As we mentioned previously, there is extensive evidence that replacing testosterone in ‘hypogonadism’ is warranted and is FDA approved. At sometime during his life a man will begin to experience a decline in testosterone levels, both free and total. It may be in his mid thirties, forties, or not until his fifties; eventually, however, it will drop to a lower level than when he was twenty. If it drops below 300 (assuming he is lucky enough to get his doctor to check it), then there is no controversy—it should be treated. But what about the 50 year old otherwise healthy male with a total testosterone of 500 ng/dl and a free testosterone level of 9 ng/dl who may have had a level of 800 when he was in his early twenties? Should he wait until he reaches the “magic” number of 300 for his total testosterone level before he starts TRT? Or is it sufficient that his level has already dropped more than 30 percent, he notices he has been having trouble making progress at the gym, and he notices that it is tougher to keep the weight off of his waist? Herein lies the crux of the controversy.
Two questions immediately come to mind when pondering this controversy. First, Are there benefits to be had from raising a testosterone level from 500 to 800 ng/dl? If there are, Are there any significant risks—both short and long term—to maintaining this level of testosterone with therapy? The first is the “Where’s the beef?” question; the second is the “There’s no free lunch” healthy skepticism question.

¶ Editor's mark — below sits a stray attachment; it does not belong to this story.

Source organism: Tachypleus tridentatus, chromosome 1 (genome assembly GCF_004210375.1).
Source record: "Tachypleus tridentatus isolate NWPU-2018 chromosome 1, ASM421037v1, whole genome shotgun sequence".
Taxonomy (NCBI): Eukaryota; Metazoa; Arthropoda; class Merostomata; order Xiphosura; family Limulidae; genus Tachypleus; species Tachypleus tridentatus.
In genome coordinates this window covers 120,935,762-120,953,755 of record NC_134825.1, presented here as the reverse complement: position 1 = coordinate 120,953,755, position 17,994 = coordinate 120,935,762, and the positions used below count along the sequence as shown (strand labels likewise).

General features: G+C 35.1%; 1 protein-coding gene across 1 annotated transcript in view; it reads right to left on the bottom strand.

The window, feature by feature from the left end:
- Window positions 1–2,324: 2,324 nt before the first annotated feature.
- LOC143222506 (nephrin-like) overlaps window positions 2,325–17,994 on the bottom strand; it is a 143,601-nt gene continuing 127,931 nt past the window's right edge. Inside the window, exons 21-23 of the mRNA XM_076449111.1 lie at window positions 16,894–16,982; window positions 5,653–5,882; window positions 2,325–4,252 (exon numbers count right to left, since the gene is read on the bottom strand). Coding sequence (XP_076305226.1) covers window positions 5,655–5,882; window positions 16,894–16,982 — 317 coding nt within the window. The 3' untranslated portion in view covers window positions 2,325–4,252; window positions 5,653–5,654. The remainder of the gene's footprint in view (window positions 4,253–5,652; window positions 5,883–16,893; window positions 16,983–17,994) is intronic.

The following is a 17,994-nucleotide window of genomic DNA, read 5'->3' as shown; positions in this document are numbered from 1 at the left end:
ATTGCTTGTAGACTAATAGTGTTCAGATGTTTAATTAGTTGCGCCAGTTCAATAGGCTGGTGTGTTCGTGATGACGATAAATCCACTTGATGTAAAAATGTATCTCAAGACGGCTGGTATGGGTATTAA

A number of studies have been done in healthy young men in which doses of testosterone were given that raised their levels into the high adolescent range—1000 to 2000 ng/dl. In all of these studies, lean muscle mass has increased and fat mass has decreased. Similar studies with lower doses have been done in moderately obese men; again, lean mass increased and fat decreased even more. Moreover, insulin resistance (a pre-diabetic state) improved, triglycerides decreased, and energy increased. In case you’re wondering, none of these studies noted any increase in aggressive behavior that many people expect might happen with high doses of testosterone.
Many more studies have been published showing similar effects in older men (over 65) with mildly low testosterone levels. The NIA has published the results of studies of TRT on body composition (lean muscle and fat ratios) in 108 men which demonstrated a 6 lb. fat loss and 5 lb. lean muscle gain when the testosterone level was raised from an average of 370 to 640 ng/dl for 36 months. The same men had an increase in bone density if they started out with a low bone density. The accumulating evidence shows that whenever you raise the testosterone level—no matter what the starting level—you get benefits in body composition. We think that the dose of testosterone used in this study was too low and that if higher dose had been used even more impressive results would have been demonstrated, without any significant increase in adverse effects.